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$ 122,311 78 $ 271,749 52 Deduct estimated actual outlay for
transporting 3,300 tons of iron, wooden rails and mud-sills, at $150 per ton,
Leaving nett profits,
$154,537 74 The expenses of the road, as anticipated, are greater than they were last year, in consequence of higher wages paid for labor, and the increased business of the road, together with the necessity of substituting larger axles for many of those first put under the cars. The excess of down freight over the up, compared with the previous year, has also added to the expenses a greater per centage than to the receipts. The difference, however, is only 3 per cent. The expenses
3 last year being 40 per cent of the receipts, and this year 43 per cent.
If we take the number of miles run by the trains to perform the year's business, the comparison shows favorably with any previous period. The following statement gives it for the last two years :
1841. 1845. Conducting Transportation per mile run, cents,
16.50 Motive Power,
14.70 Maintenance of Cars,
06.75 Maintenance of Way,
2). Total, The transportation on the road, including iron and lumber for the extension, and exclusive of materials for repairs of road, &c., is equal 10 2,352,896 tons carried one mile. Exclusive of materials for the extension, it is 2,022,896 tons; which gives the cost of transportation, dividing the expenses between the passenger and freight trains according to the distance run by each, on the main line, and calling the Athens train a freight train, three and one-quarter cents per ton per mile. The cost of transporting passengers (making due allowance for the mails) is two and one-third cents per passenger per mile. The cost of transportation, per ton and per passenger, here given as the deduction from our past year's business, is not to be taken as a criterion of the cost of carriage on railroads. This is mainly dependant upon the amount and character of the business done; and without a knowledge of these facts, no comparison can be made with other works. With double the amount of freight, our expenses would probably not have exceeded two cents per ton per mile; and if it had been received in such quantities as to have ensured loaded trails each way, one and one-half cents per ton would have covered expenses.
The cost of keeping up the road, estimating the average length of road in use during the year, at 155 miles, is $290.60 per mile. Last year it was $260 per mile for 1474 miles then in operation. The length of road now in use, including 43 miles of branches, is 173 miles. When the entire line is completed it will be 2144 miles. The cost of keeping up the road for the last two years, is below what we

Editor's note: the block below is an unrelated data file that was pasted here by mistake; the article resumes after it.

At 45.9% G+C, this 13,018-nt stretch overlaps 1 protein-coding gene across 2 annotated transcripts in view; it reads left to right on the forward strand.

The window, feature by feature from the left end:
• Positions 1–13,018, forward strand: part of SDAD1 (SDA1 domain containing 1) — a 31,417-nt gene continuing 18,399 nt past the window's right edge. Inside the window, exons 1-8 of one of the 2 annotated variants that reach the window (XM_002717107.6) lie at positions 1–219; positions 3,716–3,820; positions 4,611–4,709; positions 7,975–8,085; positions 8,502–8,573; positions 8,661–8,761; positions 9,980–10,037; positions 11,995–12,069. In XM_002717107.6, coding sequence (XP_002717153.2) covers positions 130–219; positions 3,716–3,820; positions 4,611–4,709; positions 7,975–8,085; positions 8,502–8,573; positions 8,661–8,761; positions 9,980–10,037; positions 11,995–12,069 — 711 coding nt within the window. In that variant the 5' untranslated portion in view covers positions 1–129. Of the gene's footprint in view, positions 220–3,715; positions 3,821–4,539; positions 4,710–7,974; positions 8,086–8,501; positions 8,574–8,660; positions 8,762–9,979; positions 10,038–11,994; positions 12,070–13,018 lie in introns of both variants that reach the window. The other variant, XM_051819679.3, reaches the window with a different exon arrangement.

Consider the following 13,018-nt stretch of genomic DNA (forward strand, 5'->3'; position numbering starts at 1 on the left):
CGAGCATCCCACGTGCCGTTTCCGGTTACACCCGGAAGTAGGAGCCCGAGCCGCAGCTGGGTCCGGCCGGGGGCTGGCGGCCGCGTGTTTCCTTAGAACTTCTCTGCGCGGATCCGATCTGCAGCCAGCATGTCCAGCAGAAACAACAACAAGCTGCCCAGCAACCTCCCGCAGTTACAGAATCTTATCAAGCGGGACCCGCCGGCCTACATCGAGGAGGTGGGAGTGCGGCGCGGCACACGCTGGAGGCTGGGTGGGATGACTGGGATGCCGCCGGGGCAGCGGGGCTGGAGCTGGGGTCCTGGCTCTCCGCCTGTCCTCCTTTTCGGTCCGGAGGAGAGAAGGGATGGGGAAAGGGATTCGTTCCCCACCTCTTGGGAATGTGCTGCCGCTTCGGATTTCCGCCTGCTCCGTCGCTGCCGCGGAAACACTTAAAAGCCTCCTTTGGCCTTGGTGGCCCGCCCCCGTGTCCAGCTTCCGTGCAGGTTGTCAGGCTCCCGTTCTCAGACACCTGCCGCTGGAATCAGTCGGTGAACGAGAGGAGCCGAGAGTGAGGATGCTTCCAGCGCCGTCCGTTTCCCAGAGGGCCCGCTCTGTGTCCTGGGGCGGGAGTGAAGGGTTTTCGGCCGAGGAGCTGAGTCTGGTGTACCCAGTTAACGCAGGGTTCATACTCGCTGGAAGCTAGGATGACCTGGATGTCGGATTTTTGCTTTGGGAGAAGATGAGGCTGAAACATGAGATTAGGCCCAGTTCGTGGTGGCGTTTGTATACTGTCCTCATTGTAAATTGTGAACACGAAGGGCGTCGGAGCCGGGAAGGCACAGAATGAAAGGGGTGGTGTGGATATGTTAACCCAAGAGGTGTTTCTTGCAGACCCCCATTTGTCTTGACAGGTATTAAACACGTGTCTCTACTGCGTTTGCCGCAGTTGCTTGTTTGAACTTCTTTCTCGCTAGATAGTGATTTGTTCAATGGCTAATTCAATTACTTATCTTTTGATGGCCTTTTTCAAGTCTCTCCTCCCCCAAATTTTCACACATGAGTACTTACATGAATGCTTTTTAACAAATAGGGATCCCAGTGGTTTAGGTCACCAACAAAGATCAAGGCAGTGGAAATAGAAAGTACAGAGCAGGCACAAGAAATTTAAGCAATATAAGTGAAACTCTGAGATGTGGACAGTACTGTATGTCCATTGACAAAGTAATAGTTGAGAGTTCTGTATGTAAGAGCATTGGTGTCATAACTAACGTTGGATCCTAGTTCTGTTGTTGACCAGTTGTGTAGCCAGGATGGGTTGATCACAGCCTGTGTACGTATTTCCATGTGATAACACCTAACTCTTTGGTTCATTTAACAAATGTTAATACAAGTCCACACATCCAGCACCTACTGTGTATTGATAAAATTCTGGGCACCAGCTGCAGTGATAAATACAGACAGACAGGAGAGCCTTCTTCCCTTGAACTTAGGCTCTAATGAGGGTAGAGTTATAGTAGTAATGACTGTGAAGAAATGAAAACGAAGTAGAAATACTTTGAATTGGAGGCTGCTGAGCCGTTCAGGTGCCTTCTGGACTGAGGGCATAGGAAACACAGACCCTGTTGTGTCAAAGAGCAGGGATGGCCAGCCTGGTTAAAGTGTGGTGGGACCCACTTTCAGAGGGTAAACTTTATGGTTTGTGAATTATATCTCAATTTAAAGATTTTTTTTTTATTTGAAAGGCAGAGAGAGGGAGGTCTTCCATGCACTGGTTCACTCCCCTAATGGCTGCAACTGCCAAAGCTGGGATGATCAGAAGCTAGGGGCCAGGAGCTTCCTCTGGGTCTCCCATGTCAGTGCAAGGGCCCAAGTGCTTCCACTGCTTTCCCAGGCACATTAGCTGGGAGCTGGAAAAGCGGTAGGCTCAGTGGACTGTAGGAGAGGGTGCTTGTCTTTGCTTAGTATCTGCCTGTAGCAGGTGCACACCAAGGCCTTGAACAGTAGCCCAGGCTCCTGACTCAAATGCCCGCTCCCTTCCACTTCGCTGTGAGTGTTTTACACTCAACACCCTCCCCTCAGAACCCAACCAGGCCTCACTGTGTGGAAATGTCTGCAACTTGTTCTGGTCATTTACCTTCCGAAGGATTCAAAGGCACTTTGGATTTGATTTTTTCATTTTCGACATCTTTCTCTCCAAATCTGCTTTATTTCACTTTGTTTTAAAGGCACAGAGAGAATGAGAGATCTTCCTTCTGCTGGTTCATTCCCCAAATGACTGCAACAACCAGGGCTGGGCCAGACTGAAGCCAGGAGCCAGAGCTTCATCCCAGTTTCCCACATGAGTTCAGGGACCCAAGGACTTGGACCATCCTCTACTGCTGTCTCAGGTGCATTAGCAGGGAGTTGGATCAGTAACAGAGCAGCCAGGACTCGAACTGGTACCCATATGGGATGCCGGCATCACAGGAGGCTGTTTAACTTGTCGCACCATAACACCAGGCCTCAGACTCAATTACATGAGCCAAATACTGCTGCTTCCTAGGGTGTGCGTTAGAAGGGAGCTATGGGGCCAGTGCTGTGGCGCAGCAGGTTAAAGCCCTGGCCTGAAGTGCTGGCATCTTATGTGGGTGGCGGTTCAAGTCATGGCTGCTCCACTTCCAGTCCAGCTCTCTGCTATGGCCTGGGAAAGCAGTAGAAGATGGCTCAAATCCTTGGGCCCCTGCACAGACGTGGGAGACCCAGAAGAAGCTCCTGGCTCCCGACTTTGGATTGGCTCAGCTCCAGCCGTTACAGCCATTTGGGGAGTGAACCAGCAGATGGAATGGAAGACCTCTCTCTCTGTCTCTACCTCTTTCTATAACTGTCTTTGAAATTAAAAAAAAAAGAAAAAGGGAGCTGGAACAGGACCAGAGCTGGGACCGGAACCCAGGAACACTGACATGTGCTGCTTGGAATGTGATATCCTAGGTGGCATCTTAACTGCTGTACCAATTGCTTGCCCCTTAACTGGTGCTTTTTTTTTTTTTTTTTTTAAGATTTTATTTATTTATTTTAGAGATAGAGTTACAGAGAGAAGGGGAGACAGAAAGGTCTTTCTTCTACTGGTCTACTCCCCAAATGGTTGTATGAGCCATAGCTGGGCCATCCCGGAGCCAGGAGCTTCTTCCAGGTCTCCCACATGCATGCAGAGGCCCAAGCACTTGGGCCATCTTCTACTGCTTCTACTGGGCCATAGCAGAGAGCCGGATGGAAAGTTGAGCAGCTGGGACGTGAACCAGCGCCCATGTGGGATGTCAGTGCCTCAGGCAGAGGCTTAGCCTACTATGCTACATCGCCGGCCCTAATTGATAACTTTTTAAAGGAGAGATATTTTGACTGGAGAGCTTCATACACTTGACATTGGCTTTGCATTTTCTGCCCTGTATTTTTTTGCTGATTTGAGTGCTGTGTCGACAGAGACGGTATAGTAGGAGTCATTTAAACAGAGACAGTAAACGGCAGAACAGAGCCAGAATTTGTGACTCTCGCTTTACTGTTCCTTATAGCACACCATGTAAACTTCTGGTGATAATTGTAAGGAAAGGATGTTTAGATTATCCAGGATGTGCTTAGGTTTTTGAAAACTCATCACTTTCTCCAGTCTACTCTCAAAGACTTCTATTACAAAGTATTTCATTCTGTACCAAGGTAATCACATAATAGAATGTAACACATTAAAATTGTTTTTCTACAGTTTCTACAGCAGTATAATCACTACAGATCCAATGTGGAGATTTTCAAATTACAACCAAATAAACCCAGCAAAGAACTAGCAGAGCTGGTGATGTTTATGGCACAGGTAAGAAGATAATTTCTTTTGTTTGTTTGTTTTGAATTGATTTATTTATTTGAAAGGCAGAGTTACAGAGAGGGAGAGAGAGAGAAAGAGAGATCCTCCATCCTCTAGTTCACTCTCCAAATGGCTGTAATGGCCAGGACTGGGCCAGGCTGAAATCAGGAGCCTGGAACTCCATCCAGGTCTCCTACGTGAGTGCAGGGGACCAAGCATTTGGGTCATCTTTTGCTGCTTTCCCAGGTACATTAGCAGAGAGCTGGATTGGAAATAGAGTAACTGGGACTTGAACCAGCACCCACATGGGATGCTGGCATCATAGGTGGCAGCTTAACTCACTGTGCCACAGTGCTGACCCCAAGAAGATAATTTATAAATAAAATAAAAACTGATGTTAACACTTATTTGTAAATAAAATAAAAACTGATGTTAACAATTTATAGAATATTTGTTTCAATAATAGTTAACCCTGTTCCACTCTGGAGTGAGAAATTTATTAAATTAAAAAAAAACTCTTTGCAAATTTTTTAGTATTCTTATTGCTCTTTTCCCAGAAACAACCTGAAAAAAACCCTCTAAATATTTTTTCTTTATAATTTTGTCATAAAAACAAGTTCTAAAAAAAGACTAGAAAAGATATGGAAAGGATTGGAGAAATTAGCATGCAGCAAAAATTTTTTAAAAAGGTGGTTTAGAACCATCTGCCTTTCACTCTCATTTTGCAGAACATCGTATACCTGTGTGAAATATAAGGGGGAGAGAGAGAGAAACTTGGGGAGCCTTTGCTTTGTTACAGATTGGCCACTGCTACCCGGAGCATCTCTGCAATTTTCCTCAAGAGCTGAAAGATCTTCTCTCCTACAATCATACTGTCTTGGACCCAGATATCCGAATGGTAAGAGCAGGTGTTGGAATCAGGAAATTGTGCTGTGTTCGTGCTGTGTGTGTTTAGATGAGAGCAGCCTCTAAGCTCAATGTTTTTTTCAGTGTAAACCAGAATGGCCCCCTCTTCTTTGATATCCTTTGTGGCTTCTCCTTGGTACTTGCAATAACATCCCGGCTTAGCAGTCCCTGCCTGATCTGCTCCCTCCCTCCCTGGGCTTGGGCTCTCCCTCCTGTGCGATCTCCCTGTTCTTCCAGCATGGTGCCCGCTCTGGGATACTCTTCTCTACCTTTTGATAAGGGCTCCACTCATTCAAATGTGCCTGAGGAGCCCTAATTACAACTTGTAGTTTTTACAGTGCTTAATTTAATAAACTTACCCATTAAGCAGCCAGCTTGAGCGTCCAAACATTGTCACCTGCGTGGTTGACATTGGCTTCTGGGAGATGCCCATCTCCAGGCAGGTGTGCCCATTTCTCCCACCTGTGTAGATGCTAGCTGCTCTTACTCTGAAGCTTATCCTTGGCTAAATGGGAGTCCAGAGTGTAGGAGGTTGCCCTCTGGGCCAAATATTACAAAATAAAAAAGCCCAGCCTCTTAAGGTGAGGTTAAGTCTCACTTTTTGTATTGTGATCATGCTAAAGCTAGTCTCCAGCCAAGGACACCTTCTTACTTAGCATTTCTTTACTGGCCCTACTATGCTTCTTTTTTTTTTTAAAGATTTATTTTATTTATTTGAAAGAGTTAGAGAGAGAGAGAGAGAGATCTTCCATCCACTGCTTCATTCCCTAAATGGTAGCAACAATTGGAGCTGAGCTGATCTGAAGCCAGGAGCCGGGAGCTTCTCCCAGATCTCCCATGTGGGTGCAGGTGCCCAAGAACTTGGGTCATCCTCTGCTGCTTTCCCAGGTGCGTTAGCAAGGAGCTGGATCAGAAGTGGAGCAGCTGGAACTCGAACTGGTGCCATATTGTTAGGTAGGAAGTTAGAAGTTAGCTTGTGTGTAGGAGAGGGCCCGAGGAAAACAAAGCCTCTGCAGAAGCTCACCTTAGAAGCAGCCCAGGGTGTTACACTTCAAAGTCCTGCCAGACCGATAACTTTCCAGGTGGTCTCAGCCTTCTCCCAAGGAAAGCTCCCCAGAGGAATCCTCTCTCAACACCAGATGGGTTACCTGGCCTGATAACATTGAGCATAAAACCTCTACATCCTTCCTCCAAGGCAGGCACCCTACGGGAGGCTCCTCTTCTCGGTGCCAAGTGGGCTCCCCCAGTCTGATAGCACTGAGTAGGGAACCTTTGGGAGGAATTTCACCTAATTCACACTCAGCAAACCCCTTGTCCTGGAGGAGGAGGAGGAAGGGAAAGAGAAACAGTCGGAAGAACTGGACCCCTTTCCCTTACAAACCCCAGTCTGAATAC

may expect as an average rate. But I do not believe that it will, at any time, exceed $350 per mile, unless occasioned by some extraordinary casualties, or the necessity of greatly increasing the speed of our trains, when it will be important to keep the track in more perfect adjustment.
The charges upon the books of the Bank, against the business of the road, up to this date, May 1, 1945, are
$ 179,612 23 The actual expenses, (including the transportation of iron,) are
$ 57,300 45 Which is accounted for by materials furnished and work done for the road, at the shops, as follows: Cars built previously to April 1st, 1844, and not charged,
$ 4,691 99 34 Burden Cars built since April 1st, 1844,
17,750 00 Extension of Machine Shop 70 feet,
1,158 30 Extension of road-- Alcovy Bridge,
3,567 31 Wood's Mill Bridge,
739 15 Bolts, Spikes, &c.,
961 26 Superstructure,
244 31 Materials on hand, for repairs of road and for car and engine work, at shops, purchased since April 1s, 1844,
24,900 29 Disbursements to date, on account of business of 1815 and '46
Amount as above,
$ 57,300 45 The unusually large amount of materials on hand, consists in a great measure of car wheels and bar and pig iron, which was purchased in view of an anticipated rise in these items, and which could not now be replaced without an additional outlay of several thousand dollars.
The stock of cars on the road on the 1st of April, 1844, was, 6 passenger cars, 47 close, and 41 open burden cars. We now have the same number of passenger cars, 66 close, and 56 open burden cars. Orders have been given to construct two more passenger and 50 close burden cars, to be ready for the opening of the business upon the Western and Atlantic Railroad. This number will be further increased with the demands for their use.
We have also ordered two additional freight locomotives to be delivered during the ensuing summer. These will increase the number of our engines to fourteen, which we think will be sufficient to do the next winter's business.